It appears possible to test positive on a genetic test for celiac disease and never develop celiac or overt gluten intolerance. Many labs offer blood and stool testing for dairy intolerance as well, I recommend including this testing along with testing for gluten intolerance. The testing topic is very complex and much is still unknown about the gluten intolerance- celiac disease spectrum. Most families will be best served working with a knowledgeable physician like myself throughout the testing process to avoid harm from misinterpreted test results.
I suspect that the children who are helped the most by a GFCF diet are those children who have celiac disease or gluten intolerance and reactivity to dairy products. A GFCF diet may yet be proven to help a wider group the autistic population and I strongly support further research. For now, it seems reasonable to begin with a test for celiac disease.
If this test is negative, expand testing to either stool antigens to gluten and dairy, and consider genetic testing. Individuals who test positive on any of these lab tests are probably more likely to be helped by a GFCF diet and should consider it more strongly than those who do not test positive.
Before implementing the diet, it is incredibly important to consider several important factors. Adequate preparation before starting a gluten-free, casein-free diet can make the difference between success and failure!
1. Does the family have the resources to purchase foods in a gluten-free casein-free diet that are often more expensive, and are these foods readily available? If not, is a family member willing and ready to produce home-made GFCF foods and are adequate supplies available?
2. Is there a commitment by at least one family member to keep accurate daily records of food intake and behavioral change to assess the outcome of this treatment?
3. Are there clinicians such as naturopathic physicians, pediatricians and nutritionists in the family’s geographical area who might assist in systematically assessing the gluten-free casein-free diet to ensure nutritional adequacy?
4. Does the child have a limited food repertoire that, if further limited by the gluten-free casein-free diet, might result in a dangerously compromised nutrition status?
Many children with autism have restricted food repertoires and may not consume a nutritionally adequate when food choices are restricted further. I strongly recommend working with a physician like me– someone who has a strong background in nutrition, or with a nutritionist who understand the GFCF diet.
There are many support groups available for families in need. Gradual transition to the GFCF diet, and “revising” old favorites to follow the diet may helpful. It can be hard to implement the diet when there are family members who are not following the GFCF diet. Parents may need special locks for cabinets and refrigerators, carefully watch their autistic child to ensure that they are not sneaking unacceptable foods and working closely with school personnel to ensure compliance at school.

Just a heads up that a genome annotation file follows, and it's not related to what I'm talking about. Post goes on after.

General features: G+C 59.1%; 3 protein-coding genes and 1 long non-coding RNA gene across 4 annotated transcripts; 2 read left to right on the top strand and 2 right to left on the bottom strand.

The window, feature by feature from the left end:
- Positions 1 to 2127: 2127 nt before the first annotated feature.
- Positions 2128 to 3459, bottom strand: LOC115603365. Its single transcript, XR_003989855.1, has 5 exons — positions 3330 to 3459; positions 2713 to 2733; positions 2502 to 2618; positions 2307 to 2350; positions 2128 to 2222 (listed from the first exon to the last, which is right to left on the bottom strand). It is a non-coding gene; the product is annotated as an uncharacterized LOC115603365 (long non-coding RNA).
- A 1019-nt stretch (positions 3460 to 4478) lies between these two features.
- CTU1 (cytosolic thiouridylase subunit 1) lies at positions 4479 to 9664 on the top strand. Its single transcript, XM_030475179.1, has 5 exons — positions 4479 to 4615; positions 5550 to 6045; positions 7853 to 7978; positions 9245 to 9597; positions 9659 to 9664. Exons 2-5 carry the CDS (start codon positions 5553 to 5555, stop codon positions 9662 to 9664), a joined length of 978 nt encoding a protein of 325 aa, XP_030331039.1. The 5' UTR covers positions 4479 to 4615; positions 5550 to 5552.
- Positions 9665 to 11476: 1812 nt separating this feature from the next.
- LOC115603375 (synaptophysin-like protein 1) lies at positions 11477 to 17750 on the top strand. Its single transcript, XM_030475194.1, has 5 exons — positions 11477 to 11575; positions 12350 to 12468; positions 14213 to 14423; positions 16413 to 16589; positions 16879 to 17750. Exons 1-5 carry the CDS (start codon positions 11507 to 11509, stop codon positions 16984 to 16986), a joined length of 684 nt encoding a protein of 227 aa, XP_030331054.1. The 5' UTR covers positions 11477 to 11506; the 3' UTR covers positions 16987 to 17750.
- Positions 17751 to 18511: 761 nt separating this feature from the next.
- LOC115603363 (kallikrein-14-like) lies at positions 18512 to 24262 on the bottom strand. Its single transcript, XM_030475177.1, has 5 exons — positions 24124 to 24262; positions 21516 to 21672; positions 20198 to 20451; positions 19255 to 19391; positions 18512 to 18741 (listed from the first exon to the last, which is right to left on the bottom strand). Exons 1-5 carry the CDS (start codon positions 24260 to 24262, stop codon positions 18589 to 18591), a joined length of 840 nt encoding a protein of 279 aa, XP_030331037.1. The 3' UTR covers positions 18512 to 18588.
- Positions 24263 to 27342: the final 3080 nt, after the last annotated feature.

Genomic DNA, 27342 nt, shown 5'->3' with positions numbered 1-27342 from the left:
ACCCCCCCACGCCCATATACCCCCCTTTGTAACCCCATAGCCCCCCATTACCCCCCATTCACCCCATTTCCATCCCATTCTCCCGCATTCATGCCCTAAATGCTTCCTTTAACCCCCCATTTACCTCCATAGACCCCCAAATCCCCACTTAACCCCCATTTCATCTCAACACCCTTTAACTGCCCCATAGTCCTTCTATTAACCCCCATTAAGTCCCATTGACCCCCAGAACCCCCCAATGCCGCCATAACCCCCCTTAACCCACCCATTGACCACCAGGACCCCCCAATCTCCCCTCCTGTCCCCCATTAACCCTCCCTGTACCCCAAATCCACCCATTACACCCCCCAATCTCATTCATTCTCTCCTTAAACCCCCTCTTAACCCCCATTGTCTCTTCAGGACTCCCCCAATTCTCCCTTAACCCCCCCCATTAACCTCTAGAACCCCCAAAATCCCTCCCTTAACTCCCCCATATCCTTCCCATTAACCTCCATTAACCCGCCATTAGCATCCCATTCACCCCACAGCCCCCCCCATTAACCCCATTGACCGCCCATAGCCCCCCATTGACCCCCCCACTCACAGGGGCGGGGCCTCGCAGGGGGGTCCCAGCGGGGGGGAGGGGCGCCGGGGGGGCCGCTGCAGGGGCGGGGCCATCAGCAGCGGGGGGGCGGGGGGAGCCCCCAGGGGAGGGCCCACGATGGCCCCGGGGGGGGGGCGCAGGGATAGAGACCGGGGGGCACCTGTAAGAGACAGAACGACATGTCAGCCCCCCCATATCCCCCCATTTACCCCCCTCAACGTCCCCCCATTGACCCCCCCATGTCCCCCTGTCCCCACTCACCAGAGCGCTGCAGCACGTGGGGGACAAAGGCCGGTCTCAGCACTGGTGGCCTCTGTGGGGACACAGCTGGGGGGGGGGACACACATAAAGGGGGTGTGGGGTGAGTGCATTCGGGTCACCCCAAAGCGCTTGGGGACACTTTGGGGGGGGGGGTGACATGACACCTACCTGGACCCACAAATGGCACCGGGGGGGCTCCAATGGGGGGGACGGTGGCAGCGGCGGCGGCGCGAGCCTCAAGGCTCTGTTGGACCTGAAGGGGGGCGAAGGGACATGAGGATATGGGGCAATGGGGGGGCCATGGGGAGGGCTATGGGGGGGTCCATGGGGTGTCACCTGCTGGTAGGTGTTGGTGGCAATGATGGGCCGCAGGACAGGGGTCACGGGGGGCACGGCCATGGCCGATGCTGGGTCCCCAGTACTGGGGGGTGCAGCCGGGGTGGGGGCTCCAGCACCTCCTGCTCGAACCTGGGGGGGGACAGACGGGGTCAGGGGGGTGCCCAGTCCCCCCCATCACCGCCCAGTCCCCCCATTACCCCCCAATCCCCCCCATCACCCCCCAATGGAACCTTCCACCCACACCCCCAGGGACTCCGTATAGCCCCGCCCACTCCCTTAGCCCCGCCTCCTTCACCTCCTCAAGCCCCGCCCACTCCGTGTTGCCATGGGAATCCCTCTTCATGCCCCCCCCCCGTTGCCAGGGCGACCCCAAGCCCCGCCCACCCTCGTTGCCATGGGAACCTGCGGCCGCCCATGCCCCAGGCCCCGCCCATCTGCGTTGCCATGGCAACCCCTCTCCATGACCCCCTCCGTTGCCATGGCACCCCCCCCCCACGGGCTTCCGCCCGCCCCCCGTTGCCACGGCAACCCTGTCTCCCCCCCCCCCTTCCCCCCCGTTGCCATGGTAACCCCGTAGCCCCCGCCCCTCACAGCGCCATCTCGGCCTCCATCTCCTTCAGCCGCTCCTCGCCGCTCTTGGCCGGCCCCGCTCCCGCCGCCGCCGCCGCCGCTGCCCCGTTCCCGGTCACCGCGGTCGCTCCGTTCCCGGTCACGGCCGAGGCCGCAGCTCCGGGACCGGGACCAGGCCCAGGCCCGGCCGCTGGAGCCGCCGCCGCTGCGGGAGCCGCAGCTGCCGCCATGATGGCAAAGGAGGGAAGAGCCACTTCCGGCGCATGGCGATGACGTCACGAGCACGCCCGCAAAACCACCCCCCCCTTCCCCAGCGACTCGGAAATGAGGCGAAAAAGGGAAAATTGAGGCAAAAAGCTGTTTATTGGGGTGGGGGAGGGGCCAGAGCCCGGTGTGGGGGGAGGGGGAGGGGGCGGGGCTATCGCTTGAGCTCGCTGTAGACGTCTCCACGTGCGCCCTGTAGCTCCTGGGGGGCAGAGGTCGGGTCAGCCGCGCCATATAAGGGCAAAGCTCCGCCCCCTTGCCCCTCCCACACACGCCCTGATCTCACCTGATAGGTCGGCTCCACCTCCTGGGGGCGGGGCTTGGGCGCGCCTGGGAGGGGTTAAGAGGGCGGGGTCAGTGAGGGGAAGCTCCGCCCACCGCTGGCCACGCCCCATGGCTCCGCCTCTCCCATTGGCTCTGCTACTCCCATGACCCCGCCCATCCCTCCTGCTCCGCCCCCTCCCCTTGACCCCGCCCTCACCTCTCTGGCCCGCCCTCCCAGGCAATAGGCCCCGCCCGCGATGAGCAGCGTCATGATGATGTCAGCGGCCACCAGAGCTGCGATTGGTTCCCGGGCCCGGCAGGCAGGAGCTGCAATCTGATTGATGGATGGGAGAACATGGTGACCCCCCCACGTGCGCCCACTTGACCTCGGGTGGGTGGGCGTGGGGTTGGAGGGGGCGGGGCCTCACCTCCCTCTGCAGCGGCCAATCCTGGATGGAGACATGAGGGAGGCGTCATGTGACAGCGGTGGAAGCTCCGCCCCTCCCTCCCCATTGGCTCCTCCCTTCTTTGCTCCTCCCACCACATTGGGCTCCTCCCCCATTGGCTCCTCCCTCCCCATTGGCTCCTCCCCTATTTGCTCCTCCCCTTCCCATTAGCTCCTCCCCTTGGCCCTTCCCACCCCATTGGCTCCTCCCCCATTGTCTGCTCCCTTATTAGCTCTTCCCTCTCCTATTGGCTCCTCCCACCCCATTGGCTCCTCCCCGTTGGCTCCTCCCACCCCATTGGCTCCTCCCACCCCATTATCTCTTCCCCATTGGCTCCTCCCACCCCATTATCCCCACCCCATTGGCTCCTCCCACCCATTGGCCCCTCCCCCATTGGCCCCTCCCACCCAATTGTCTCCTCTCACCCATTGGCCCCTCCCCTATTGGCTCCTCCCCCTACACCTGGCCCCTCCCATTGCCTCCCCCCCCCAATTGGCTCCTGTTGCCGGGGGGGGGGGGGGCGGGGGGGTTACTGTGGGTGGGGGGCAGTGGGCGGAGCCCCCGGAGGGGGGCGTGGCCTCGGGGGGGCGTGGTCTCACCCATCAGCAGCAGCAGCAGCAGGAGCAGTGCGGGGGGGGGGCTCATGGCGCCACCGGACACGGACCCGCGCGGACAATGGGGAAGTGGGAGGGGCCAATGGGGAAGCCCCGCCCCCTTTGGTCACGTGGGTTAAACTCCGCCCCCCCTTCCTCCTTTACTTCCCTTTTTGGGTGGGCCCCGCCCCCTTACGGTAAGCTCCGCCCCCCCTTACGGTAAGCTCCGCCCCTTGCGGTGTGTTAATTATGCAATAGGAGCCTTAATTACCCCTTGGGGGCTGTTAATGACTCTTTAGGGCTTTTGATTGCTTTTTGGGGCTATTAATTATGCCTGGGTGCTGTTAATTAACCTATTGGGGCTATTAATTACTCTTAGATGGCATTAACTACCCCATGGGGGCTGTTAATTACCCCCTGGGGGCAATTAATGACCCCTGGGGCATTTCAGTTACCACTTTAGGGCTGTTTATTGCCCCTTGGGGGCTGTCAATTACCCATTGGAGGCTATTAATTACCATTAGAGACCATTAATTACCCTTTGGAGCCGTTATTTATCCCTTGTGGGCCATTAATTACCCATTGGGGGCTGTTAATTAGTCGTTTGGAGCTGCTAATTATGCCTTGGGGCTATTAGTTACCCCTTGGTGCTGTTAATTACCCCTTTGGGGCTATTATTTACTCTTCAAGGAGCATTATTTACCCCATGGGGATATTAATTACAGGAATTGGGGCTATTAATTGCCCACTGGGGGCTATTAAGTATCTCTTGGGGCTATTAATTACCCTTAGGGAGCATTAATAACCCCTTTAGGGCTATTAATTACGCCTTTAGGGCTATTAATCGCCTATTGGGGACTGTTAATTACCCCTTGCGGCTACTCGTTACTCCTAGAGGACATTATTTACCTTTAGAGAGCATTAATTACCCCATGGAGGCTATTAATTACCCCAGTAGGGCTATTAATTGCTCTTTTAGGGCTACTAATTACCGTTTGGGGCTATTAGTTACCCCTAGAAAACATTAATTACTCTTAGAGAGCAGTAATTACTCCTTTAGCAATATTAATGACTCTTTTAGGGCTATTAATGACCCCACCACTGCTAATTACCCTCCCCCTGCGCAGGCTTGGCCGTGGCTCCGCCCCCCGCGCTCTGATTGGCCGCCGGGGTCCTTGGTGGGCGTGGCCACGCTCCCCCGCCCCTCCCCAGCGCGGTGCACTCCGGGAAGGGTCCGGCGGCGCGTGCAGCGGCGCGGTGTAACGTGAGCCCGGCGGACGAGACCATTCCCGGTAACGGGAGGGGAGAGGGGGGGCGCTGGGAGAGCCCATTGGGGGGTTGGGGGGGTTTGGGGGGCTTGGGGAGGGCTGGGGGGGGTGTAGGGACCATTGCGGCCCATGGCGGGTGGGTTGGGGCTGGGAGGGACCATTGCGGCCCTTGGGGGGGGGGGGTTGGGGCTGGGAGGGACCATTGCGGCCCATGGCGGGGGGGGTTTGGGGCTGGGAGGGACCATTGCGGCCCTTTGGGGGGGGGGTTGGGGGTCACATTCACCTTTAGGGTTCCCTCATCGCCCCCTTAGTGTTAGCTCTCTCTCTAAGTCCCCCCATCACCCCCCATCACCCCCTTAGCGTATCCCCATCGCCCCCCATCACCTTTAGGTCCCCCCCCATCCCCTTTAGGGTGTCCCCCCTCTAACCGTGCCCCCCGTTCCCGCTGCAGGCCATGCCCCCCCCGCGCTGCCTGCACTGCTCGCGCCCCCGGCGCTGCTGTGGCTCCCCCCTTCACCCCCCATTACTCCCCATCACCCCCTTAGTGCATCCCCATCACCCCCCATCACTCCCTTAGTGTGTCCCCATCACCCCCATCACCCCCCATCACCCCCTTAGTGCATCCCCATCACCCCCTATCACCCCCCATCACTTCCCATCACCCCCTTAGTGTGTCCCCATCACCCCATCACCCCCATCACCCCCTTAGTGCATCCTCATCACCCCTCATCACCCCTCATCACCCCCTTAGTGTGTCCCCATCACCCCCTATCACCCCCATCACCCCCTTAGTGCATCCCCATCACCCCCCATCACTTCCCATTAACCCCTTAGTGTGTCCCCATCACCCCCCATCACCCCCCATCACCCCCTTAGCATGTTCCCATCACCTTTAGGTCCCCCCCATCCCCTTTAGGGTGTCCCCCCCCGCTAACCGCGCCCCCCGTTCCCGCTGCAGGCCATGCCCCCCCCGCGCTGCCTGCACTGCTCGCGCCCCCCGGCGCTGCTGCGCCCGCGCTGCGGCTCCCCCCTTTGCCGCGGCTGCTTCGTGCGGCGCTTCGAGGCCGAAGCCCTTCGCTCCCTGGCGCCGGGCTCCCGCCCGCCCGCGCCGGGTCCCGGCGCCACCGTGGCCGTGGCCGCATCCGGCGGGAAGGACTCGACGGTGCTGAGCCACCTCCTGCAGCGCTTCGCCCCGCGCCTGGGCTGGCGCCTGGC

The preparation aspect is easier if the whole family is eating GFCF otherwise, the family may need to prepare two individual meals at each mealtime! Shopping takes a considerable extra effort at first, but as the main food shopper becomes adept at reading labels, will become less of an issue.
Overall, I am encouraged by the reports of autistic children who have reported improvement on the GFCF diet. It seems reasonable to continue researching this area to determine if those children who respond favorably indeed test positive for celiac, gluten intolerance and dairy intolerance. At the same time, we may find that the children who do not respond favorably are indeed not intolerant to gluten and dairy!
To avoid potential harm from unnecessary dietary restrictions, I strongly urge all parents considering the GFCF diet for their child to have laboratory testing for celiac disease and meet with a qualified health care professional before adopting the GFCF diet long-term.
Families need support to successfully implement the diet and I believe planning and education are key to long term success. This allows families to being the diet with the best possible circumstances, and will likely lead to best possible outcomes for their child.
Eating Gluten-Free On A Budget, Parts 1, 2 and 3
Autism: 10 Strategies for Implementing Diet Changes
If you have any questions about celiac disease, you are welcome to ask them in the comments section and they will be addressed in future articles.
Dr. Selena Eon practices in Bellevue, WA and you may contact her at
(206) 228-9537 or visit www.drselenaeon.com